Op-Ed published in Florida Today, March 31, 2019.
Marshall Frank, Community columnist
Friends and readers generally tag yours truly as a conservative, though I do view some issues with a liberal lean. Capital punishment is one of those issues.
I’m no bleeding heart. During my 30 years with Miami-Dade Police, 16 working homicides, I was witness to hundreds of premeditated killings, gore, deadly riots and inhumanity of people killing other people. For those who plot and carry out grisly murders, I believe they should receive the harshest of punishments. But not death.
Who decided death to be harsh? Is it harsh when an inmate pleads for a rapid end of life, as did Timothy McVeigh in the Oklahoma City bombing? Is it harsh when we condemn our pets to die by a needle because it’s “humane?” Is eternal sleep a punishment?
The new governor of California recently made news by banning executions for all its 737 death row inmates. In fact, California has not executed an inmate in 13 years.
There are many reasons to halt executions. The top of the list is the fear and probability that even one innocent human being may be, or has been, executed. That probability is simply too high. We can look to our own justice system in Florida and find many cases where truly innocent persons were convicted of crimes they did not commit, such as William Dillon and Wilton Dedge, both featured in FLORIDA TODAY’s podcast Murder on the Space Coast. There are others whose guilt is very dubious, as with another subject of the podcast, Gary Bennett, now in his 35th year in prison.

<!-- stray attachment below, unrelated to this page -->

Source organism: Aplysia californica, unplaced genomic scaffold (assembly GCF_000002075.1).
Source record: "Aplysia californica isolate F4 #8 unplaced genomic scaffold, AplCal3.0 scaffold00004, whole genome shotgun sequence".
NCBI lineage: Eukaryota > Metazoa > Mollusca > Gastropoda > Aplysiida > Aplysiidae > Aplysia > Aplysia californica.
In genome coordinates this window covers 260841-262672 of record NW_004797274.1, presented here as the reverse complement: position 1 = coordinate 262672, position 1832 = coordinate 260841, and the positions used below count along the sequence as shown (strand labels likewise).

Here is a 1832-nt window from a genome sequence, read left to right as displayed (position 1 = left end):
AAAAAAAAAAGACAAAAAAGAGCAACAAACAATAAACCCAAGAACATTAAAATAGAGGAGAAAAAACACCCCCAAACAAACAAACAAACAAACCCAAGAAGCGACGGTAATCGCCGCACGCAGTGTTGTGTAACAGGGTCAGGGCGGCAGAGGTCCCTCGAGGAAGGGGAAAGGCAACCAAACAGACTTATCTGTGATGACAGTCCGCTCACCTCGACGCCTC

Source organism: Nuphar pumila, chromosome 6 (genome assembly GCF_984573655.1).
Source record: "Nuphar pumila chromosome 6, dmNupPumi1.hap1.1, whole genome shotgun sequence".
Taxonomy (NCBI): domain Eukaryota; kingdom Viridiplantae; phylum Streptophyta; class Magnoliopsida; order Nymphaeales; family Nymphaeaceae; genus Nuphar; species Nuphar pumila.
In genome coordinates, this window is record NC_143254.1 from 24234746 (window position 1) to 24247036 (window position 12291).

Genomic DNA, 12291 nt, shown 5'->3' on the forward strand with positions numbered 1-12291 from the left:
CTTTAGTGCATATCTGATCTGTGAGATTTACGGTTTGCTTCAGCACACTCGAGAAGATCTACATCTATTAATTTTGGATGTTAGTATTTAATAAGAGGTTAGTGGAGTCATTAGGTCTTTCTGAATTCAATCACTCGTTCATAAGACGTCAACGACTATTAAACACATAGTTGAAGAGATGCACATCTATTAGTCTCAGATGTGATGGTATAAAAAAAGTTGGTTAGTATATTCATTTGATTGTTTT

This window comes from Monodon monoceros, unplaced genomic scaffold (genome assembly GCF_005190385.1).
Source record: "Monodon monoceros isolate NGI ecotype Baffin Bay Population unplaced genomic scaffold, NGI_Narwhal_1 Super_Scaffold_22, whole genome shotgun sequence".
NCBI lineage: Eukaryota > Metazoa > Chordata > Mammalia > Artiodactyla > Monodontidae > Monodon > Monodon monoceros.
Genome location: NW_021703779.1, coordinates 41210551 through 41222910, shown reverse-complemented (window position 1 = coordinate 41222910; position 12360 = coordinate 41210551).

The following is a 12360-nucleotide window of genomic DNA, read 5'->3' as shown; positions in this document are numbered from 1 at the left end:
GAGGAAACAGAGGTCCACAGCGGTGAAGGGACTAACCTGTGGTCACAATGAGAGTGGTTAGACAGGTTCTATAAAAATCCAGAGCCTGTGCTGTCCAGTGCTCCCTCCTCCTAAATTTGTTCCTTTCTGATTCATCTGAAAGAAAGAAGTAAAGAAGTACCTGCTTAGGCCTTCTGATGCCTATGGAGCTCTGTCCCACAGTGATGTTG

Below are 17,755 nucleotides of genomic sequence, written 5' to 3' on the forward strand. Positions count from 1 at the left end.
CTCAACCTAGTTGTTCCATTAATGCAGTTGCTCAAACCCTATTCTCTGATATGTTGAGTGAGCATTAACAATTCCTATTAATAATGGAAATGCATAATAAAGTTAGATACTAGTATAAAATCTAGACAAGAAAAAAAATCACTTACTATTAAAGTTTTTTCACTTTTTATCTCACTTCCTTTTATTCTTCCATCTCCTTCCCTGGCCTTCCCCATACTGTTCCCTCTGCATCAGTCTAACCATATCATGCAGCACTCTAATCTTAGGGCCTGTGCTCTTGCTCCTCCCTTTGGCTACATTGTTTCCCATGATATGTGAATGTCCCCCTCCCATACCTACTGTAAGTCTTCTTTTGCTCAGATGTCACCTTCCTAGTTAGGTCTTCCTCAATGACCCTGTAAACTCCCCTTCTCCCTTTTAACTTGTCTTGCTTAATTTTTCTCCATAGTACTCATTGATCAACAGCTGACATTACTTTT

These cases are the ones we know about in Brevard County. What about the rest of the country? The aforementioned men did not get the death penalty, though they wrongfully spent more than two and three decades in prison.
According to the Death Penalty Information Center, there have been 20 death row inmates released since 1992, based at least in part on DNA evidence showing them to be innocent. DNA material only appears in a fraction of violent crimes. Murder cases do not always yield such evidence.
The only guarantee that innocent people will never be executed is to abolish capital punishment. That’s the only guarantee.
A 2014 study by the National Academy of Sciences reports that at least 4 percent of death row convicts are actually innocent. What are we waiting for?
There are other reasons to abolish capital punishment, such as:
• Costs: Numerous studies have been conducted that clearly show that maintaining the death penalty consumes at least double, or triple, the cost of imposing life sentences.
• No deterrent: More studies have determined that the death penalty does not deter violent crime.
• Death row inmates in Florida are confined to solitary confinement in a concrete and steel cell, 24 hours a day, with no air conditioning and no social interaction. Gary Alvord, 66, died of natural causes on death row, where he spent almost 40 years. Many inmates spend more than three decades in isolation.
• Economic inequities: The rich get the best lawyers. The poor get the worst lawyers.
• Barbarism: The U.S. has the seventh-highest number of executions in the world, among such company as Iran, China, Saudi Arabia, Iraq and Pakistan.
• Eighteen states have banned the death penalty. Of 32 states still on the books, only five have been active in carrying out executions, including Florida.
• Execution by injection is not punishment: The real punishment is suffering death row for 20 to 40 years.
• People change: Often, especially after decades in isolation, we are no longer executing the same person who committed the crime. Napoleon Beazley, a 17-year-old Texas boy, robbed and shot a man for his car. At his execution in May of 2002, Beazley spoke his final words:
“The act I committed to put me here was not just heinous, it was senseless,” he said. “But the person that committed that act is no longer here — I am.”
Capital punishment has one redeeming aspect. It’s often used as a wedge to secure guilty pleas in order to avert trials.
That’s a poor reason for maintaining the risk.